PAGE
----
Going on a bat hunt
How to help save an endangered speciesANNA LOREN
Keep your eyes to the sky near old trees and open parkland and you could be helping save an endangered species.
Forest & Bird South Auckland members are searching for the long-tailed bat and are asking for help to track down the tiny mammal.
They have been out in force around southern reserves, including on Redoubt Rd, and in Alfriston and Clevedon, in the hopes of finding a bat colony.
Deputy chairwoman Kate Loman-Smith says the group has not yet been successful but will continue its efforts - especially as Auckland Council has identified a bat population roosting in Clevedon.
The Department of Conservation lists long-tailed bat populations as "critical" and in danger of extinction if people don't step in to save them.
They are particularly vulnerable to rats, cats and stoats.
Ms Loman-Smith says it's predicted that 90 per cent of New Zealand's bats will be gone by 2050.
But Forest & Bird will be able to step up its pest control efforts once local bat populations are identified.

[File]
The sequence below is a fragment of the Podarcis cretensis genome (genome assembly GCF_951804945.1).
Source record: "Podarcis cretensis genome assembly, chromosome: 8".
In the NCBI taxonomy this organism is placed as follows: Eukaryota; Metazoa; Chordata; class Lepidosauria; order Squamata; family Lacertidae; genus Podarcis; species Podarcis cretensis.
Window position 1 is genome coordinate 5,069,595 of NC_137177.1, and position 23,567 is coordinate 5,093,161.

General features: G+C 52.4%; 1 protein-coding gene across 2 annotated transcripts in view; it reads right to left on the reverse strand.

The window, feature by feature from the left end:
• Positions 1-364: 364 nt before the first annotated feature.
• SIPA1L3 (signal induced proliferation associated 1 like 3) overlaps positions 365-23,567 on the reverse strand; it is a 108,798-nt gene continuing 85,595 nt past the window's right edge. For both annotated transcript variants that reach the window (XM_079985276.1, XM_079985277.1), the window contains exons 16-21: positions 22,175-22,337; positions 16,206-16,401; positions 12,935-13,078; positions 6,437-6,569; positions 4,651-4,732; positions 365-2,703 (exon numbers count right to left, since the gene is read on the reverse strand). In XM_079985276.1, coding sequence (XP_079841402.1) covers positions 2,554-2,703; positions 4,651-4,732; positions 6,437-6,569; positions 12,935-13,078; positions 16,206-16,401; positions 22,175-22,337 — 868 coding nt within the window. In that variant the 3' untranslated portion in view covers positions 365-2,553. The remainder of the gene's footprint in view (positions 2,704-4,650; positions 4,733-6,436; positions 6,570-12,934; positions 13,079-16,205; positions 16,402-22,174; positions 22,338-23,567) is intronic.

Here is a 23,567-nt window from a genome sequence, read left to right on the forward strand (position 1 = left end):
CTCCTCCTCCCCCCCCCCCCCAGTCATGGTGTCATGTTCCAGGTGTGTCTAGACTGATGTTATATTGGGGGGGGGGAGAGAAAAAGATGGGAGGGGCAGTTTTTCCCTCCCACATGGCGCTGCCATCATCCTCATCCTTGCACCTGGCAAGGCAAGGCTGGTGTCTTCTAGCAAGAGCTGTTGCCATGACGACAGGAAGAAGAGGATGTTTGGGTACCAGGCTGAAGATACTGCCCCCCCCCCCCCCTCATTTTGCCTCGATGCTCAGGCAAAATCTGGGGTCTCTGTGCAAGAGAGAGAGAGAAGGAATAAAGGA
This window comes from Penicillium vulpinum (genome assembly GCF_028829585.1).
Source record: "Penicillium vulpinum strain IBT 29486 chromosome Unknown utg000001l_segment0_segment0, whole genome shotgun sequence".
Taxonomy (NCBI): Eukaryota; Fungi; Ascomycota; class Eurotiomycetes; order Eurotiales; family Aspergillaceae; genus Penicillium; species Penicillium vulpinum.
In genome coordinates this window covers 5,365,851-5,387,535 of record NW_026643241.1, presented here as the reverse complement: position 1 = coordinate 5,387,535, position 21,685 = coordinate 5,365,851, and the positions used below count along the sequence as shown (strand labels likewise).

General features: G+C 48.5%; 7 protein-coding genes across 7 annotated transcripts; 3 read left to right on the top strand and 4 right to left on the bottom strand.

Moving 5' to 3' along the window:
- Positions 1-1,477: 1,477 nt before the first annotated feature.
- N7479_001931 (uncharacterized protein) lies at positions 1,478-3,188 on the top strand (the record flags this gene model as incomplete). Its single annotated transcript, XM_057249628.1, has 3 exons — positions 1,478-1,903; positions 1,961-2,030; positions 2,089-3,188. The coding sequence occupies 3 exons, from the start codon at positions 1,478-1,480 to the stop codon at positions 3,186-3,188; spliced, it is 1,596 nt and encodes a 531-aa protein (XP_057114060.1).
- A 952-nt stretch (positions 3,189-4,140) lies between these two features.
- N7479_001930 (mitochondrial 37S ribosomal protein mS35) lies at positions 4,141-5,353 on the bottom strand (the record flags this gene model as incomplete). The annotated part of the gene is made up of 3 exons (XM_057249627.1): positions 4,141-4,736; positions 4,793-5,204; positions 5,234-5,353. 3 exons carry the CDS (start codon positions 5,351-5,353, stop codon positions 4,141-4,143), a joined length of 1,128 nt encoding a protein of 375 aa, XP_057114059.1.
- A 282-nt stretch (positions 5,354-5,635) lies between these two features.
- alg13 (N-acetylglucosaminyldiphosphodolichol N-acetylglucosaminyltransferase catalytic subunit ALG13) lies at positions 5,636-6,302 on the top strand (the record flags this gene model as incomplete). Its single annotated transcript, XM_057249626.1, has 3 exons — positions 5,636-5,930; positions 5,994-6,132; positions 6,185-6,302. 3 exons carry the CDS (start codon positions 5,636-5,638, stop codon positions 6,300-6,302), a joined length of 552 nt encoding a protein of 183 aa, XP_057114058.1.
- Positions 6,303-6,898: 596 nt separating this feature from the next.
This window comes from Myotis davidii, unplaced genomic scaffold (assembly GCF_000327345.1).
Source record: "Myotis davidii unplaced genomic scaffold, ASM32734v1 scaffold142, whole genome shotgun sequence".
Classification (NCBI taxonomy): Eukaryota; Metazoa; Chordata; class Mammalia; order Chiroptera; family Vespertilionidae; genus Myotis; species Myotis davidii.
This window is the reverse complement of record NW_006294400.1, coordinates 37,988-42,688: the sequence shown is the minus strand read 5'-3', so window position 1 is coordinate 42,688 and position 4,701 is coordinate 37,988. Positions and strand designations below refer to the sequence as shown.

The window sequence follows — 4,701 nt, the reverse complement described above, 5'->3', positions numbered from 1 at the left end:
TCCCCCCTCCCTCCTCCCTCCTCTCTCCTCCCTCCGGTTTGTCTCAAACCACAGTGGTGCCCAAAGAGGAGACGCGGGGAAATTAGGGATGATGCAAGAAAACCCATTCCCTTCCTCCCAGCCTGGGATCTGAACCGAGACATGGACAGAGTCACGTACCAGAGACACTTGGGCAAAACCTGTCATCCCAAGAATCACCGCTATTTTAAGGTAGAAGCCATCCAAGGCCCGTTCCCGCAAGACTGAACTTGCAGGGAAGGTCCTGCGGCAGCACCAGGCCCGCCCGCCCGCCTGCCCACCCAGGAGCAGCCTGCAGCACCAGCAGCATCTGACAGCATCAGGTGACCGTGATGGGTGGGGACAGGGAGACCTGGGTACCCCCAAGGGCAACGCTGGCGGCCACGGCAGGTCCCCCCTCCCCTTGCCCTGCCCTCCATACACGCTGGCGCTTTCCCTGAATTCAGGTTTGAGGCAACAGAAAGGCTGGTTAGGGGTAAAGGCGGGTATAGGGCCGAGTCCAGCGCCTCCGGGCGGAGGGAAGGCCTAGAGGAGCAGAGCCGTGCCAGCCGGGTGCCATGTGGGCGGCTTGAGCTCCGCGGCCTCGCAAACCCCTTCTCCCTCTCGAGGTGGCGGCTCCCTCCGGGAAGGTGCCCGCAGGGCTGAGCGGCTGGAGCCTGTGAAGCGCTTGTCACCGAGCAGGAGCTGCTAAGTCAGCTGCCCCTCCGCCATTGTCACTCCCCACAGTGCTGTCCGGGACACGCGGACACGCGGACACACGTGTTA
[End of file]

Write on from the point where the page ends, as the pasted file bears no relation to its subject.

February is an ideal month to spot long-tailed bats as they like the clear air and the warmth, Ms Loman-Smith says.
They are most often found in old trees that are near water, or near open ground where they come out to feed.
It's best to look for them from just before sunset to about half-an-hour afterwards.
"They're very difficult to hear with the human ear, so sometimes you can't necessarily hear them but their silhouette is pretty obvious."
Email Ms Loman-Smith at firstname.lastname@example.org if you've seen any long-tailed bats in your area.
Long-tailed bats are smaller than short-tailed bats, weighing 8-12g
Females are believed to give birth to only one pup a year
Long-tailed bats can fly at 60 kmh
They are insectivores and feed on small moths, midges, mosquitoes and beetles.
- © Fairfax NZ News
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